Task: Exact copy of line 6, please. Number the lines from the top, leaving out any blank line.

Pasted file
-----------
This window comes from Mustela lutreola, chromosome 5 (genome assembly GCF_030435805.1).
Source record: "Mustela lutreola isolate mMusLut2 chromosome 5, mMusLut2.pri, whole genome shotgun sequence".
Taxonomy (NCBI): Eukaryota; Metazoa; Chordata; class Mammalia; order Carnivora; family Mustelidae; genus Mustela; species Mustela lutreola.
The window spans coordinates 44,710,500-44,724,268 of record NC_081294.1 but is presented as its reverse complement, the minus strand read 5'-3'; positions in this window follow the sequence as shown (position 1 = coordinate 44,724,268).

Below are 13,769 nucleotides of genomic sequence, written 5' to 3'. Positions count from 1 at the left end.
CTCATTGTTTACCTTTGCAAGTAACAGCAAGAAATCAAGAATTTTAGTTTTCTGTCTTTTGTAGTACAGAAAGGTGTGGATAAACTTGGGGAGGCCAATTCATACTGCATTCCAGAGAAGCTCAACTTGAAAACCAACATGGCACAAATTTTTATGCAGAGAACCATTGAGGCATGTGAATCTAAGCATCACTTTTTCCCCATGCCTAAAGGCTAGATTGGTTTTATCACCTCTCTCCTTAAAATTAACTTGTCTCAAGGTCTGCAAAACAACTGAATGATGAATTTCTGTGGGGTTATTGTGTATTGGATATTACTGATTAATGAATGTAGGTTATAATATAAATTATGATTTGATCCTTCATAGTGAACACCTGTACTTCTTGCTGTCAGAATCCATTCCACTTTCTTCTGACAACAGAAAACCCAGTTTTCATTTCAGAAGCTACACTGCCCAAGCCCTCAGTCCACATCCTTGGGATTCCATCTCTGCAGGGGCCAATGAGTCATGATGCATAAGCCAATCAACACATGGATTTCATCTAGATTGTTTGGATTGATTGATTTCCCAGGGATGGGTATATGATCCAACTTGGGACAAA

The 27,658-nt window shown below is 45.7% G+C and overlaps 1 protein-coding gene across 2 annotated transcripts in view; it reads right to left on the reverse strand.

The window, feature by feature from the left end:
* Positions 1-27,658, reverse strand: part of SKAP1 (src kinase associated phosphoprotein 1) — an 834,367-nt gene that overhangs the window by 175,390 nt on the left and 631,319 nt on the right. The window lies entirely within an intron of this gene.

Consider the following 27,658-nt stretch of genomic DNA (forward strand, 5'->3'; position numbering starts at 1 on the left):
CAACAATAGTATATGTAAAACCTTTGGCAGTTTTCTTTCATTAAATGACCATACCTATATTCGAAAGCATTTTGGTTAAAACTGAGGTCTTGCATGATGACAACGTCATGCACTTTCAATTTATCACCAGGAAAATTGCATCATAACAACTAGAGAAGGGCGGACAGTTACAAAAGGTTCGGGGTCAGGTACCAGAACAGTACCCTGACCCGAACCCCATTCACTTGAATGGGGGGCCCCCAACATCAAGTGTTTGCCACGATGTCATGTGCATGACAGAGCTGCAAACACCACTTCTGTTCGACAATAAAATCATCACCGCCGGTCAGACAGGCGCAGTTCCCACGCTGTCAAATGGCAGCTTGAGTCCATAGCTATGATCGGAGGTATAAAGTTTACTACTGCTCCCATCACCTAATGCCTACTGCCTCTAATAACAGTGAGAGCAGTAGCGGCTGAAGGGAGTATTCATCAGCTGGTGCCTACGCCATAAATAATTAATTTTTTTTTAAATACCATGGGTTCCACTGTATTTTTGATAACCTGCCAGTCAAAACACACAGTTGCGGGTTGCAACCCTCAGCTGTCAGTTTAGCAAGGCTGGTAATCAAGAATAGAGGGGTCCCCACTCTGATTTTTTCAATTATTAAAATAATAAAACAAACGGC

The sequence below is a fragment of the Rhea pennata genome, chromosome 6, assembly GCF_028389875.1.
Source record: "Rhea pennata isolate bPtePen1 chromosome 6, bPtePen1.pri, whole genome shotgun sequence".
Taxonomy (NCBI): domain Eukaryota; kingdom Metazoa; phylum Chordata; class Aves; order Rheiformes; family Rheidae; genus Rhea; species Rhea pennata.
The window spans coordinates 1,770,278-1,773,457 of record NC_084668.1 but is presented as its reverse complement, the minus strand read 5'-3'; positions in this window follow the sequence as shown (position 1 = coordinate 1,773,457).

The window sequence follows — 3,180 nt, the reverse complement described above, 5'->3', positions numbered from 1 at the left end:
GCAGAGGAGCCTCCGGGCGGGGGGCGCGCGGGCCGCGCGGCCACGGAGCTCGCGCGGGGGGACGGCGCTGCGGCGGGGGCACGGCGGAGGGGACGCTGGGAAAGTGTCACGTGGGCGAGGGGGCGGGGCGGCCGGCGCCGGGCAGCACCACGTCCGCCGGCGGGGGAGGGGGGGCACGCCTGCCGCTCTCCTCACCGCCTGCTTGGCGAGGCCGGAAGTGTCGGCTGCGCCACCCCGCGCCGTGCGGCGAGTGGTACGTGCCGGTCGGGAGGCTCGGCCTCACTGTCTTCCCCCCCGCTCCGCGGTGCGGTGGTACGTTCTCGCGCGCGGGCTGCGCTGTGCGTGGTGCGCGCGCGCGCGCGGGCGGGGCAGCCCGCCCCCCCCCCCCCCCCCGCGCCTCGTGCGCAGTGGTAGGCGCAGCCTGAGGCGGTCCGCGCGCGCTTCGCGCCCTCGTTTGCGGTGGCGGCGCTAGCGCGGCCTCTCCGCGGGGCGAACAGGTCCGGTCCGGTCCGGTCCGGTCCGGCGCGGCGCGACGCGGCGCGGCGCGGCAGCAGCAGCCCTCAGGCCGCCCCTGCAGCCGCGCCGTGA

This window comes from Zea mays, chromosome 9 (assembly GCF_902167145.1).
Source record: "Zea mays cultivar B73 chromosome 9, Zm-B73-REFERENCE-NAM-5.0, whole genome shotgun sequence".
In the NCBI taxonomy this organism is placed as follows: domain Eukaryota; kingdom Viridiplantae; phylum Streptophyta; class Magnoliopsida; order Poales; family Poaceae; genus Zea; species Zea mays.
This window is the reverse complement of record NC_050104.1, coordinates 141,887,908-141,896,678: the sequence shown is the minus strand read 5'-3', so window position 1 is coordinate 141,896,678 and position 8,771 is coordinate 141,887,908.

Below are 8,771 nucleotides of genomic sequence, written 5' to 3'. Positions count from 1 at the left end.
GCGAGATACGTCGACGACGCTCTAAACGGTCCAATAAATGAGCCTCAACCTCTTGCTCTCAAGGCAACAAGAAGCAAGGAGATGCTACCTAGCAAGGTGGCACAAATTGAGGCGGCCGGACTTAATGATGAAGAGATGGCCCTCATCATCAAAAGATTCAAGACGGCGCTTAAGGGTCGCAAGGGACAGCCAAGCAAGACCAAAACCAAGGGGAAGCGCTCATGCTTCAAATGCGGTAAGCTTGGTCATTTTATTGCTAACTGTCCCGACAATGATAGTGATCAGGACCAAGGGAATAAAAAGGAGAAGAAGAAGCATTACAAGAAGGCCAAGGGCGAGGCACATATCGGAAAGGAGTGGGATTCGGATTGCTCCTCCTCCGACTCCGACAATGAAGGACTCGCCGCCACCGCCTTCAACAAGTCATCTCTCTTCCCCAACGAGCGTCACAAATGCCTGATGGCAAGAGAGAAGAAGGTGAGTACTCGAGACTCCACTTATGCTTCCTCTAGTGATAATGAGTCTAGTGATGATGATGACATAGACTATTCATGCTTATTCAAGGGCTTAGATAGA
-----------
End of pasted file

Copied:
CTCATTGTTTACCTTTGCAAGTAACAGCAAGAAATCAAGAATTTTAGTTTTCTGTCTTTTGTAGTACAGAAAGGTGTGGATAAACTTGGGGAGGCCAATTCATACTGCATTCCAGAGAAGCTCAACTTGAAAACCAACATGGCACAAATTTTTATGCAGAGAACCATTGAGGCATGTGAATCTAAGCATCACTTTTTCCCCATGCCTAAAGGCTAGATTGGTTTTATCACCTCTCTCCTTAAAATTAACTTGTCTCAAGGTCTGCAAAACAACTGAATGATGAATTTCTGTGGGGTTATTGTGTATTGGATATTACTGATTAATGAATGTAGGTTATAATATAAATTATGATTTGATCCTTCATAGTGAACACCTGTACTTCTTGCTGTCAGAATCCATTCCACTTTCTTCTGACAACAGAAAACCCAGTTTTCATTTCAGAAGCTACACTGCCCAAGCCCTCAGTCCACATCCTTGGGATTCCATCTCTGCAGGGGCCAATGAGTCATGATGCATAAGCCAATCAACACATGGATTTCATCTAGATTGTTTGGATTGATTGATTTCCCAGGGATGGGTATATGATCCAACTTGGGACAAA